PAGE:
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A visitor takes a close look at a beautiful mural in Wat Koh depicting the Buddha’s supernormal powers following enlightenment. (Photo by Phoowadon Duangmee)

Two hours south of Bangkok by car, Phetchaburi province offers everything from cultural heritage and a royal palace to sandy beaches and tasty food. Until March 26, the Phra Nakhon Khiri Historical Park – or “Khao Wang”– will be the centrepiece of a visit to Phetchaburi. The annual celebration if a true feast for the senses, featuring live outdoor concerts, spectacular fireworks, and classic country fairs.

However, Phetchaburi is great to visit at any time of the year.

The best part of a visit to the Phra Nakhon Khiri Historical Park is climbing a spiral staircase to the observatory deck for the view. (Photo by Phoowadon Duangmee)

The palace on the hill

The focal point is, of course, the Phra Nakhon Khiri Historical Park. In 1859 King Mongkut (Rama IV ) built his summer palace on top of a hill overlooking the city of Phetchaburi to pursue his passion for astronomy. The palace on the hill was designed with Bangkok’s Grand Palace in mind, and it includes a royal residence, a pagoda, and even Wat Phra Kaew Noi (the temple of the Emerald Buddha) albeit on a smaller scale. The palace on the hill is now a museum containing royal relics.

The best part of a visit to the Phra Nakhon Khiri Historical Park is climbing a spiral staircase to the observatory – where King Mongkut used to spend time stargazing and taking astronomical measurements. You won’t see millions of stars from the deck, but the white-washed pagoda of Phra That Chom Phet and the small temple of Wat Phra Kaew stand out against the green forested hill and cobalt sky.

In the seventeenth century, Phetchaburi was known as Pribpri – a caravan trading centre between Tavoy (Dawei) and the Ayutthaya Kingdom. It bridges the Bay of Bengal to the Gulf of Siam though mountain passes and ancient trade routes. Traders and travellers sailed to the coast of Tavoy in Myanmar (Burma) and then took the caravan route crossing the ancient passes to Phetchaburi before reaching the Chao Phraya River and the Ayutthaya Kingdom. The coastal province of Phetchaburi has kept its charm and beauty while evolving with the times.

The observatory tower is where King Mongkut spent time stargazing and taking astronomical measurements. (Photo by Phoowadon Duangmee)

A taste of Ayutthaya arts

Dubbed “a living Ayutthaya”, Phetchaburi flourishes with arts and architecture from the late Ayutthaya period. Wat Yai Suwannaram is a diamond in the crown with elaborate Ayutthaya painting sand architecture. The murals inside the ordination hall depict the scene of Thep Chumnum or the Gathering of Angels in which all angels gather to witness the Lord Buddha’s victory over the Mara and achieving Enlightenment. All angels are painted in the gesture of the Thai-style greeting with hands joined together at chest height. Another highlight is the elaborate teak open pavilion or Sala Kan Parian. Built in Ayutthaya during the 17th century, the pavilion was once a residence of Chao Fah Pra Kwan, grandson of King Narai the Great. The delicate woodcarving reflects the workmanship of the highly skilled artisans of the Ayutthaya era.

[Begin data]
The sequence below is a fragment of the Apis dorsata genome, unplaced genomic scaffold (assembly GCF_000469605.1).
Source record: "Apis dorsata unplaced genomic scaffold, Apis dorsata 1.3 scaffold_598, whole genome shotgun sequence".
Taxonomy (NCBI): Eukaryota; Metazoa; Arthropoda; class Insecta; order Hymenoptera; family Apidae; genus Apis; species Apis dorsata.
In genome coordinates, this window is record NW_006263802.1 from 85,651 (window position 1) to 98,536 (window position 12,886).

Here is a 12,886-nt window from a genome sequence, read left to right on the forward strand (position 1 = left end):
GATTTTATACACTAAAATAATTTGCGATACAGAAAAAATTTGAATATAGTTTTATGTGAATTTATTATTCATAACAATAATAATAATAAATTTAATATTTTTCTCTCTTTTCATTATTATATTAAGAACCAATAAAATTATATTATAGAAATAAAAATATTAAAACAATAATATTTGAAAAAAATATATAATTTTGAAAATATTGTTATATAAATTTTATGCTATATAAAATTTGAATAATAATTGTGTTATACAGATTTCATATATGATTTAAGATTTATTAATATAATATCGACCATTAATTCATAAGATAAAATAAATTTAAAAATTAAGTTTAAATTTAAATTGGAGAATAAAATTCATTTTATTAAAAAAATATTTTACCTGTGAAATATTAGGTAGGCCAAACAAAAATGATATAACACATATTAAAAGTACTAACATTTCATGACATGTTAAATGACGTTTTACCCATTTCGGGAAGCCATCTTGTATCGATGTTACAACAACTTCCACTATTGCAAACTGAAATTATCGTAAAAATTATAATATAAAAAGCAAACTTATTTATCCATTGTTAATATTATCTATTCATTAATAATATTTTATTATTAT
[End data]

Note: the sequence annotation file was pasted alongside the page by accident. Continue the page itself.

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The seventeenth-century painting of the gate guardian at Wat Yai Suwannaram Worawihan. (Photo by Phoowadonn Duangmee)

Sweet treats of Phetchaburi

The riverside area of Ban Koh is named after Wat Koh, the Ayutthaya-period temple located in the centre of the community. The beautiful mural at Wat Koh depicts the lifestyles of the Thai people centuries ago. The mural boasts stunning Ayutthaya style painting which used only four primary colours: red, black, white and yellow. Stroll around the old community to enjoy traditional Thai sweets and appreciate refined arts and culture. Ban Khanom Kru Pranee offers sensational snacks like Alua, Thai coconut crispy jelly, that melt in the mouth. Dotted with temples, traditional Thai houses, Chinese shrines and shophouses, Ban Koh has been a cultural melting pot on the bank of the Phetchaburi River for centuries.

Speaking of food, the people of Phetchaburi are extremely proud of their food, which is a nice balance between royal cuisine and local fare. The United Nations Educational, Scientific and Cultural Organization (UNESCO) even named Phetchaburi a City of Gastronomy under its Creative Cities Network. Here, you’re in for a treat with a great range of dishes varying from an elaborate set of Khao Chae (rice soaked in scented water) to a street food champion like beef noodles in sweet broth.

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A farmer in Phetchaburi climbs a palm tree to collect palm sap. (Photo by Phoowadon Duangmee)

Don’t leave Phetchaburi without visiting its toddy palm plantation. The seaside province is home to cultivators and farmers and has a long and rich history of producing palm sugar – a natural sweetener that can be found in almost every dish. Twenty minutes south of city of Phetchaburi,  Uncle Thanom’s Toddy Palm plantation is the place to immerse yourself in this traditional crop. Visitors can learn how to climb and collect palm juice from the crown from the farmers. Those who do not have the time (or the nerve) to climb can sip sweet palm juice while watching others brave the palm trees.

By Veena Thoopkrajae

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The teak pavilion at Wat Yai displays the delicate and elaborate woodcarving of skilled artisans in late Ayutthaya period. (Photo by Phoowadon Duangmee.)



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